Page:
In a crowded field for big spending promises, a Corbyn-led Labour was always going to want to be the one that had the biggest bazooka.
So, while the Lib Dems talk of a £50bn dividend from not leaving the EU, Labour has gone for clear red water between its offer and that of its rivals.
Hence the rise from £70bn to £100bn, saying to voters, "if you thought we were thinking big, think again, and think bigger".
The previous £70bn was made up of £40bn capital spend on infrastructure and housing, and £30bn revenue, or day-to-day spend on running services.
Of the total, £20bn was to be spent on Labour's planned National Transformation Fund, with capital for housing, energy, telecoms, transport, science, and the same again on its investment bank.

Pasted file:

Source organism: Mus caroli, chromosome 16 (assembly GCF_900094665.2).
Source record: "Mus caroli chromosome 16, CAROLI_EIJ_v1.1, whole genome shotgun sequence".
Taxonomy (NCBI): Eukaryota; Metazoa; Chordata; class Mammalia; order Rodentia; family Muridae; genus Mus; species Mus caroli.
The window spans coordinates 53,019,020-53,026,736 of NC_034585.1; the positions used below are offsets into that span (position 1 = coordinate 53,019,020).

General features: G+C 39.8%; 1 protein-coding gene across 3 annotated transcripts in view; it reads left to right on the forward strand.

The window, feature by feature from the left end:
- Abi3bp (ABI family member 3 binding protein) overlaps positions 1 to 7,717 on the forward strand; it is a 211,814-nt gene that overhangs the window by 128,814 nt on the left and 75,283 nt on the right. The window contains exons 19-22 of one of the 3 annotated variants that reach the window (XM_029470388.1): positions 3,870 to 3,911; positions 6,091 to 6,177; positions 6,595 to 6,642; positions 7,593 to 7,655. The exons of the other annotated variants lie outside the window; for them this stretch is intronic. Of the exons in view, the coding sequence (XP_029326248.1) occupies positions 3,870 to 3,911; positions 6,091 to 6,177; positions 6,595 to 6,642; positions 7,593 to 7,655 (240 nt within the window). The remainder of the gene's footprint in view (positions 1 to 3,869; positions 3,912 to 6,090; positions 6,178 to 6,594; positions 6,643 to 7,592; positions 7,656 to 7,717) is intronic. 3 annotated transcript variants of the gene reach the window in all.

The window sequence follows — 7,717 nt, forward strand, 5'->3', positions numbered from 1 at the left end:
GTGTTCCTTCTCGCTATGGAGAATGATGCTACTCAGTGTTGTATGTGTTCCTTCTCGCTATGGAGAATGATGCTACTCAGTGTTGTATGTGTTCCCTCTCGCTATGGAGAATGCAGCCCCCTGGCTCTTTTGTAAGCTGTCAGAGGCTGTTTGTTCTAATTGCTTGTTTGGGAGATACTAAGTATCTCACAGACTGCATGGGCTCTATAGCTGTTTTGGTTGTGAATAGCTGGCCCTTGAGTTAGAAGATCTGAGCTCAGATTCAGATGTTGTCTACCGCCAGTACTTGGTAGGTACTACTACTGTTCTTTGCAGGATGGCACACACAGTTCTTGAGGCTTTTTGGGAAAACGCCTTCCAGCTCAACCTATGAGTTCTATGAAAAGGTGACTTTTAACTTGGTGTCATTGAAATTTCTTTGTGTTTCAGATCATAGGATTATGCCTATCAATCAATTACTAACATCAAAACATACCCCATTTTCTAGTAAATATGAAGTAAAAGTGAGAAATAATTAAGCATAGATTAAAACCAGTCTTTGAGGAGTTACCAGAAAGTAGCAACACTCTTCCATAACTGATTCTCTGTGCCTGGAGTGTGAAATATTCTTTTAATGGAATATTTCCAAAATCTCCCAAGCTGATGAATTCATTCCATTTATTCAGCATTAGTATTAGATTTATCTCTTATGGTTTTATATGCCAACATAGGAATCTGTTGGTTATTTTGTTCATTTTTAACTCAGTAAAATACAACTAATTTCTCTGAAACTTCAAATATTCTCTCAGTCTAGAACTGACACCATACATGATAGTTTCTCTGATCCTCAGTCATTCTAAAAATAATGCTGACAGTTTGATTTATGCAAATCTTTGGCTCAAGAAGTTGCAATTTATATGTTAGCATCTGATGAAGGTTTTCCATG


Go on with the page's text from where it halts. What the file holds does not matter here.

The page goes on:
The other £30bn was to be as a result of uplifts in Whitehall departmental spending, translating into hikes to the Holyrood block grant.
To that, Labour is now adding £20bn more in block grant spending, all of that to be for Holyrood ministers to distribute, subject to getting their budgets passed. There's another £10bn for the transformation fund.
What does it mean in spending terms? Both a big lift, and yet, nothing.
In public spending terms, bundling capital and revenue spending over 10 years is close to meaningless. It's for effect.
And one effect Labour hopes to achieve is to blast the case of Scottish independence out the water.
Labour's argument - "We're going to make such a difference with this level of spending and change that constitutional change will pale."
Can it be afforded?
For now, borrowing is cheap. But there comes a point when borrowing brings a higher risk premium on bond markets.
That means loans become more expensive. Labour hopes to impress on voters and bond traders that much of this would be spending as investment, putting the economy on a more sustainable path.